Concrete Recyclers is Closing the Loop
By Natasha Ashenhurst, this story was originally printed in the April 2017 VOICE Magazine, published by the Thurston County Chamber.
In 2001, the Nisqually earthquake damaged Olympia’s Fourth Avenue Bridge beyond repair. The City demolished the bridge and replaced it, but what happened to the 12,000 tons of concrete from the old bridge?
Prior to 1994, the debris would have been buried. Instead, remnants of the old bridge were broken up and the crushed material was used in the base of the new bridge. Using recycled asphalt and concrete in local building projects was not always an option.
“For decades European countries have recycled their concrete and asphalt as an important part of overall sustainability and waste reduction efforts. These countries were not burying their concrete—they were reusing it. I read about Europe’s success recycling concrete and asphalt and saw a business model and income base, as well as a way to promote environmental responsibility at a local level,” said Diana Wall.
Wall helped change existing policies regulating concrete and asphalt waste, and then generated a market for recycled concrete and asphalt.
“It took a lot of work with Thurston County Solid Waste to change the regulations within Thurston County in order to make concrete and asphalt debris a regulated product. Prior to these changes, old asphalt and concrete were most often buried and often ended up in low spots of wetlands. Once the County created an ordinance making it regulated debris, that changed,” said Wall.
In 1994, she launched Concrete Recyclers, located along Black Lake Boulevard. Diana Wall is president and her husband, John Specht, is vice president.
From Old to New
Today, demolition contractors tearing out an old building, road or sidewalk, or homeowners tearing out an old patio, can take the debris to the landfill, but it will cost them $120 per ton. The affordable option is to take it to a regulated recycling facility, like Concrete Recyclers, and pay only $7 per ton on average with $20 minimum for a pickup load. Concrete Recyclers accepts asphalt, brick, concrete and anything masonry, as well as glass—but more on that later.
Dump trucks drive up, scale in, unload and scale out.
Concrete Recyclers then preps the debris, using equipment to break the material into pieces no larger than 2 feet by 2 feet. Then, the crew runs the pieces, often embedded with rebar, through the rock crusher until it is the desired size. The crushed concrete and asphalt goes into a pile ready for the market and large magnets pull out any metal embedded in the material for further recycling. Concrete Recyclers sells the finished crushed asphalt or concrete in sizes ranging from ¾ inch to 2 ½ inches.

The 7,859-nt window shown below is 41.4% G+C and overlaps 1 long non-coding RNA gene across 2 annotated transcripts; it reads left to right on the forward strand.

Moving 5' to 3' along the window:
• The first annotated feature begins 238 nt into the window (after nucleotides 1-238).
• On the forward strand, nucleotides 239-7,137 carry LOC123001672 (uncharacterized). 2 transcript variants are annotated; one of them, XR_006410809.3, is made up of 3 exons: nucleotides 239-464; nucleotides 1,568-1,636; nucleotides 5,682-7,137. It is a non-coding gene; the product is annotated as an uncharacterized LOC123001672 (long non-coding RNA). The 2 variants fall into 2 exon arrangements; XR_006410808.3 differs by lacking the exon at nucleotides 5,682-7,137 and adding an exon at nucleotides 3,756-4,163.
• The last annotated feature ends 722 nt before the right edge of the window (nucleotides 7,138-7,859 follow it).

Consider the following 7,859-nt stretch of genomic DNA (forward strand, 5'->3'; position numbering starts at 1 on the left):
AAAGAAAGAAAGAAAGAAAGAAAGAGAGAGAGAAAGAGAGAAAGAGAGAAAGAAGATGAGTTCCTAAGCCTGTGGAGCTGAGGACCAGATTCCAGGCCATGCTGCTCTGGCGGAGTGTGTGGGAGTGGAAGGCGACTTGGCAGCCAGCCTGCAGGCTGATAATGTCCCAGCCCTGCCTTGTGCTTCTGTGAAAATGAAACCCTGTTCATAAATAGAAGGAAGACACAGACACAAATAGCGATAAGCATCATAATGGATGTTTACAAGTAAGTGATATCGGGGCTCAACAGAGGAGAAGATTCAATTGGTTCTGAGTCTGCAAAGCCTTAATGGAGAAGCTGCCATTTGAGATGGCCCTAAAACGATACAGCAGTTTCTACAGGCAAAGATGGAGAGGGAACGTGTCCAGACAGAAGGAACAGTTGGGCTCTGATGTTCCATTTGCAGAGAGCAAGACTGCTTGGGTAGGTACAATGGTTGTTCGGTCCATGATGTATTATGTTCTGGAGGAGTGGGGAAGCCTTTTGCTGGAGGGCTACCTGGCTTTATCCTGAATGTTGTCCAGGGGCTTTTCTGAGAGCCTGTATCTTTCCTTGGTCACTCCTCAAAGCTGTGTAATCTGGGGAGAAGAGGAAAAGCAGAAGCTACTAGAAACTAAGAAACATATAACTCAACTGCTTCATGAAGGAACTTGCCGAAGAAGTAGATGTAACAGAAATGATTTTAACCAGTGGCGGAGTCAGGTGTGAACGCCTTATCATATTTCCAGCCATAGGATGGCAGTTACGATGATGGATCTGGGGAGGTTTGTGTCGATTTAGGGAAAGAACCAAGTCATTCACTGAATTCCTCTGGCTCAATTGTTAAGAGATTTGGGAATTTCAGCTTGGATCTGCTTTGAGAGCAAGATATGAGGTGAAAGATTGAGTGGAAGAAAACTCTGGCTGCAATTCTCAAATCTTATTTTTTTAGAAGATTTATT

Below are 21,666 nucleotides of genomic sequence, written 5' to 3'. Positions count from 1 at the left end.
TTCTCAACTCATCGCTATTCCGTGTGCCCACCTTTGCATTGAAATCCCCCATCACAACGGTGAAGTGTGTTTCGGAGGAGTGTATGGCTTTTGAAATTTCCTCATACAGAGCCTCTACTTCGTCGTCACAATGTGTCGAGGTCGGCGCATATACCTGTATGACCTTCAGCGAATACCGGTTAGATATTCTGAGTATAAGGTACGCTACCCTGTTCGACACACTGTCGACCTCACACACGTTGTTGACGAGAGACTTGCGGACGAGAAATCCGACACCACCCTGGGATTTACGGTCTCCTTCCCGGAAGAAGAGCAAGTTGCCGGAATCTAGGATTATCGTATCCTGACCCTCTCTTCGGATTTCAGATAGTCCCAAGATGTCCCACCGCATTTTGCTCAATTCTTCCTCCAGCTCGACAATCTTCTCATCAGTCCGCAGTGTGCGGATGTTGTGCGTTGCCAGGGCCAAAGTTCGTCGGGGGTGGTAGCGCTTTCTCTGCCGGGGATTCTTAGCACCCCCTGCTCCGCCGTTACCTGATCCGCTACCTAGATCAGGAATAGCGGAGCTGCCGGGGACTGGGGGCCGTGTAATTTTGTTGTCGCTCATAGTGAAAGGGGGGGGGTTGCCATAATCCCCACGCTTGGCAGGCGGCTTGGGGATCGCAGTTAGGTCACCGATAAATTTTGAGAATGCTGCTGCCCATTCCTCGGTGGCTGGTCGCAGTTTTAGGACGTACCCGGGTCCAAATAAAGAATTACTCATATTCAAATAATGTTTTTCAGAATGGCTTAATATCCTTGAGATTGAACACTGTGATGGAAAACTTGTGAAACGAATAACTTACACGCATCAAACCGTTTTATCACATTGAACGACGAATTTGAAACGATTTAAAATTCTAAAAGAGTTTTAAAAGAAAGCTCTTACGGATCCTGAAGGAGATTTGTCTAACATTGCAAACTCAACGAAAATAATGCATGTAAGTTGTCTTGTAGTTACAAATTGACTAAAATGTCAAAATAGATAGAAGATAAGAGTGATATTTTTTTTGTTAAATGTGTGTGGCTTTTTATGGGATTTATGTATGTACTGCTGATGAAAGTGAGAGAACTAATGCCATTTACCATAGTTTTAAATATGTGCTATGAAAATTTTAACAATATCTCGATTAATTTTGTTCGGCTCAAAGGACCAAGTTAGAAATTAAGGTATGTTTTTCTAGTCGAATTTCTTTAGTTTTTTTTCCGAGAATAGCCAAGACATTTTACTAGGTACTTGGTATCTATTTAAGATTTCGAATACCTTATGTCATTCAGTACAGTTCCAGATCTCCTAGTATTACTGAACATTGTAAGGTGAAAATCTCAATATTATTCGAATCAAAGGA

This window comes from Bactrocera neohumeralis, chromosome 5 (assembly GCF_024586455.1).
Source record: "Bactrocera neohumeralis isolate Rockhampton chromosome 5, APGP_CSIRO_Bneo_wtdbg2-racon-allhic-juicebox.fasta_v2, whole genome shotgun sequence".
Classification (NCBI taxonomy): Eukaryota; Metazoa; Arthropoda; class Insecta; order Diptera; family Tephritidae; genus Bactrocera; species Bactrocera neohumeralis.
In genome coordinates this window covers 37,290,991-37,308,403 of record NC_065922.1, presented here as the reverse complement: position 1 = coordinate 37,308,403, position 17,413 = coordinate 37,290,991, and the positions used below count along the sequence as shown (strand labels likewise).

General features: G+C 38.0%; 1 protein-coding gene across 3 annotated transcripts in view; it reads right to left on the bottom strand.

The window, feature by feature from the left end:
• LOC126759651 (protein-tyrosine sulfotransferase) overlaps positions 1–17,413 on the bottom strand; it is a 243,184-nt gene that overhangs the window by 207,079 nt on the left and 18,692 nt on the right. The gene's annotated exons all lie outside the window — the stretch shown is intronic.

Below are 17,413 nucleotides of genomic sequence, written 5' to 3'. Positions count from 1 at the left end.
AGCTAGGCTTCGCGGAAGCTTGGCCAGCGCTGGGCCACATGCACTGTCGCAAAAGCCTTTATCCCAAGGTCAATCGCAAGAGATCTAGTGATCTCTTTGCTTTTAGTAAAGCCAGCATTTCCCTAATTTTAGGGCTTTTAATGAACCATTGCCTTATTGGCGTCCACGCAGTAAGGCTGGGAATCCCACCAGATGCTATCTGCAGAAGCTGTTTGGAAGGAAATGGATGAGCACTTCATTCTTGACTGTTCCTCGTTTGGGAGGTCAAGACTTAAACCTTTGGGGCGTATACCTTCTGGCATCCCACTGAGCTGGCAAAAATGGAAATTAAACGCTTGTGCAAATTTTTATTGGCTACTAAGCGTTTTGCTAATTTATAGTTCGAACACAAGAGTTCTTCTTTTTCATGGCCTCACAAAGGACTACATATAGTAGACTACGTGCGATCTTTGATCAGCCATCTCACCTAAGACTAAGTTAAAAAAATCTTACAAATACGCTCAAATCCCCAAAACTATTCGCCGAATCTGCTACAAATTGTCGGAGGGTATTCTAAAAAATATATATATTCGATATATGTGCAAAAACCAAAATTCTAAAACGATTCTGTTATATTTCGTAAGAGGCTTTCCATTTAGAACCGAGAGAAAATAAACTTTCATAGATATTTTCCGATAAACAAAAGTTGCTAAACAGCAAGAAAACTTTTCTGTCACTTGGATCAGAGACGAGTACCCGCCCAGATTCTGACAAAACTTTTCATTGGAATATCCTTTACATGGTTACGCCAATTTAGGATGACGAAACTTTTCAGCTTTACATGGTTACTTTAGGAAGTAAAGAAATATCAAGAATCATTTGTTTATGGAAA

Contractors and homeowners buy the recycled product for new building projects, landscaping projects and road building and repair.
“When you buy finished recycled product not only is it less expensive, but it is an excellent sustainable building material option. From an environmental perspective, sand and gravel are not a renewable resource. Our aggregate is keeping the natural resource in the ground, and our recycled products are excellent,” said Specht.
Every year, Concrete Recyclers diverts thousands of tons of concrete and asphalt from landfills.
In addition to concrete and asphalt, Concrete Recyclers recycles used glass—mostly bottles, but also old computer screens. The crew crushes the glass into a uniform size that contractors use as a substitute for sand and gravel in backfill and foundation projects. Glass cullet is another name for crushed glass. Contractors use glass cullet as a landscape mulch, for drainage media in pervious pavements, backfill for retaining walls and bedding material under sidewalks and small-diameter water and service lines, substituting fine-grained glass cullet for the two-inch sand cushion layer they normally use.
Concrete Recyclers saw an opportunity to divert waste from the landfill and turn it into an affordable and sustainable building material. They earn a living by recycling materials that were difficult to dispose of. They have taken what was old and useless and made it new again. Concrete Recyclers is a local company, working hard to close the sustainability loop. ●